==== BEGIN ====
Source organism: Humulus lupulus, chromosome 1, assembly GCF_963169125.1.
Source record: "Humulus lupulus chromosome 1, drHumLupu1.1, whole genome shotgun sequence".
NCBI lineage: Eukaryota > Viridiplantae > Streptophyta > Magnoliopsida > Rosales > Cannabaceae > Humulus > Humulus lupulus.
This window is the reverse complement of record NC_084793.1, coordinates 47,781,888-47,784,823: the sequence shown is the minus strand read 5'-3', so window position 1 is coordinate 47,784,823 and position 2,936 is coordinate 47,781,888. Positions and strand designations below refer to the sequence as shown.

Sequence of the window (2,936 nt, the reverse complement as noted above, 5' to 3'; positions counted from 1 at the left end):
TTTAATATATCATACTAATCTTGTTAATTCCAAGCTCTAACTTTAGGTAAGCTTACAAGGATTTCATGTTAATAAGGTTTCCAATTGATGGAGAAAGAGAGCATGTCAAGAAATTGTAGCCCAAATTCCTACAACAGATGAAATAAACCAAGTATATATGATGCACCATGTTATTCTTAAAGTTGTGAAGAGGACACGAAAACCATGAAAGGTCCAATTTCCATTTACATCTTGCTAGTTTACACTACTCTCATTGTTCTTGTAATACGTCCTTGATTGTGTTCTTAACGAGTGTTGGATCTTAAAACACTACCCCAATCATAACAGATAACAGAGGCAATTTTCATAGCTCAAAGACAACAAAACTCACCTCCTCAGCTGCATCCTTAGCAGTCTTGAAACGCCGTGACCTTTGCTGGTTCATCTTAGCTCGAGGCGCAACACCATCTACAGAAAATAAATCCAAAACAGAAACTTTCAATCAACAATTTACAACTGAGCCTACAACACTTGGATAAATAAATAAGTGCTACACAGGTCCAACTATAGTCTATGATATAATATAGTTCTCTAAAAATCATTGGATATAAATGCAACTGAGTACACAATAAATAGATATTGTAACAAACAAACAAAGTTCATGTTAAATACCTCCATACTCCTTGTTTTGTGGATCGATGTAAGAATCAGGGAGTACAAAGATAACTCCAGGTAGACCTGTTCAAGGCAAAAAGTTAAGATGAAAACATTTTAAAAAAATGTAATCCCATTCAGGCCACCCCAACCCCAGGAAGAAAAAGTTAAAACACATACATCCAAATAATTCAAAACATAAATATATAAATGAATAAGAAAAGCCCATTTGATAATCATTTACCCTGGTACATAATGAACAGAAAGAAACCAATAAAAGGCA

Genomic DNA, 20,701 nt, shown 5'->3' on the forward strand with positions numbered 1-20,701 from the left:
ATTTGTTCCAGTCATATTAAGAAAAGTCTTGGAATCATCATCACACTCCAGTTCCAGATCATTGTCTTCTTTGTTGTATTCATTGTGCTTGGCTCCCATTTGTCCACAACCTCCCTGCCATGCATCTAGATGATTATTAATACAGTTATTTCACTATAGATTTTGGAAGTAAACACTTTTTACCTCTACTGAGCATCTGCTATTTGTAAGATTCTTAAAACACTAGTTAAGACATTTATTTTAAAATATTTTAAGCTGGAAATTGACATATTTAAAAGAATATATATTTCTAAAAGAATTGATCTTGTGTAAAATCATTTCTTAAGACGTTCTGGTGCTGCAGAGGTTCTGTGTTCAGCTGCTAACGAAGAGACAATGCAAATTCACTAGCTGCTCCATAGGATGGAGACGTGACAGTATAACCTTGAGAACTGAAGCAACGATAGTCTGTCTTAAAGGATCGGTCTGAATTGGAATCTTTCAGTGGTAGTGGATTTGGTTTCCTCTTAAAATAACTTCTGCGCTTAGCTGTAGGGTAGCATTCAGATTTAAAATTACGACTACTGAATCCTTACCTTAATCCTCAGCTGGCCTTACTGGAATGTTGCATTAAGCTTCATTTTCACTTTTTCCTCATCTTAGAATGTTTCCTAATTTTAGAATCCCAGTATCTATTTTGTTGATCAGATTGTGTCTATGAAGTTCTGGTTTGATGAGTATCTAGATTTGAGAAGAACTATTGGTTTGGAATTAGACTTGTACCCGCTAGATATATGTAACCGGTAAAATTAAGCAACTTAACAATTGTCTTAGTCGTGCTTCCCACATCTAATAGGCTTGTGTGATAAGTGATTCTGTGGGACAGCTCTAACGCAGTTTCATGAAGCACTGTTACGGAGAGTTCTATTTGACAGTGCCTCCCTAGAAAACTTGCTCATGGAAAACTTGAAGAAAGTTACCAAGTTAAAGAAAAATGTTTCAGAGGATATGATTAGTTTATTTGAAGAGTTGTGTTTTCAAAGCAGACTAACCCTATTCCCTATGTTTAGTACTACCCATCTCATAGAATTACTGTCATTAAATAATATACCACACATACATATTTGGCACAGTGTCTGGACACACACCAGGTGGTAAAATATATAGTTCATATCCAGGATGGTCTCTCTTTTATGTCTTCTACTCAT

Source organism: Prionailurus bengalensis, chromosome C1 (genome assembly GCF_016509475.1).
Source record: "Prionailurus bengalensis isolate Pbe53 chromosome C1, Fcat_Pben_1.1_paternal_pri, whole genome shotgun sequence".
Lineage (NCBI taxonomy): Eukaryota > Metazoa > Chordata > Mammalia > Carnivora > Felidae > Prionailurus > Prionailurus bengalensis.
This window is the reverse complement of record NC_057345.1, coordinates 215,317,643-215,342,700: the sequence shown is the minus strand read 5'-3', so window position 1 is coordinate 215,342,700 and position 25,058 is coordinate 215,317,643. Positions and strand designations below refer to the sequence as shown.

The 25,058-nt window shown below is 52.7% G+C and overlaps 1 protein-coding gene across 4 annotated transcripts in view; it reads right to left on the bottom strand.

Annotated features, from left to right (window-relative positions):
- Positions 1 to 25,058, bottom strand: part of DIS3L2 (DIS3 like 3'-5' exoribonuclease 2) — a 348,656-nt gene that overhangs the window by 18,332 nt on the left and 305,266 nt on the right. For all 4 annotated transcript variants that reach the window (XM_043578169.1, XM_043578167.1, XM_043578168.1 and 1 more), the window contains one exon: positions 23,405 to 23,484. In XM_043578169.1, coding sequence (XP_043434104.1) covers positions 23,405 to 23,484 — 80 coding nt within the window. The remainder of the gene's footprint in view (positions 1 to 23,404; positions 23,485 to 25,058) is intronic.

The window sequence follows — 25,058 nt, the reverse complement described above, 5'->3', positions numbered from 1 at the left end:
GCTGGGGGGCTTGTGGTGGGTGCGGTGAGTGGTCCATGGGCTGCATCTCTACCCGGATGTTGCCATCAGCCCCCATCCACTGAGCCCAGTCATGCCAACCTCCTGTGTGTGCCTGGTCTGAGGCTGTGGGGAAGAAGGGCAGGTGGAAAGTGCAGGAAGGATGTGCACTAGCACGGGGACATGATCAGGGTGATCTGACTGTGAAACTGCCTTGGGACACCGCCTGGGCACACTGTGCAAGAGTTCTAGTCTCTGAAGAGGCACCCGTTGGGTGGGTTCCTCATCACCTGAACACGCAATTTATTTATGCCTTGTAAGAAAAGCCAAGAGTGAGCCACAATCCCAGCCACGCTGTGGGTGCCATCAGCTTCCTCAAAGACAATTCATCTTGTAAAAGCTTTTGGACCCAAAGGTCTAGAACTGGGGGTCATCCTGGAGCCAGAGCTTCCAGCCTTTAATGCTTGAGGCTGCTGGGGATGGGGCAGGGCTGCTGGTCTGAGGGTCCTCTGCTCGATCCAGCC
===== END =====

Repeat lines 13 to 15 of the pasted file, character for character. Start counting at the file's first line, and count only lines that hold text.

The 25,058-nt window shown below is 52.7% G+C and overlaps 1 protein-coding gene across 4 annotated transcripts in view; it reads right to left on the bottom strand.

Annotated features, from left to right (window-relative positions):
- Positions 1 to 25,058, bottom strand: part of DIS3L2 (DIS3 like 3'-5' exoribonuclease 2) — a 348,656-nt gene that overhangs the window by 18,332 nt on the left and 305,266 nt on the right. For all 4 annotated transcript variants that reach the window (XM_043578169.1, XM_043578167.1, XM_043578168.1 and 1 more), the window contains one exon: positions 23,405 to 23,484. In XM_043578169.1, coding sequence (XP_043434104.1) covers positions 23,405 to 23,484 — 80 coding nt within the window. The remainder of the gene's footprint in view (positions 1 to 23,404; positions 23,485 to 25,058) is intronic.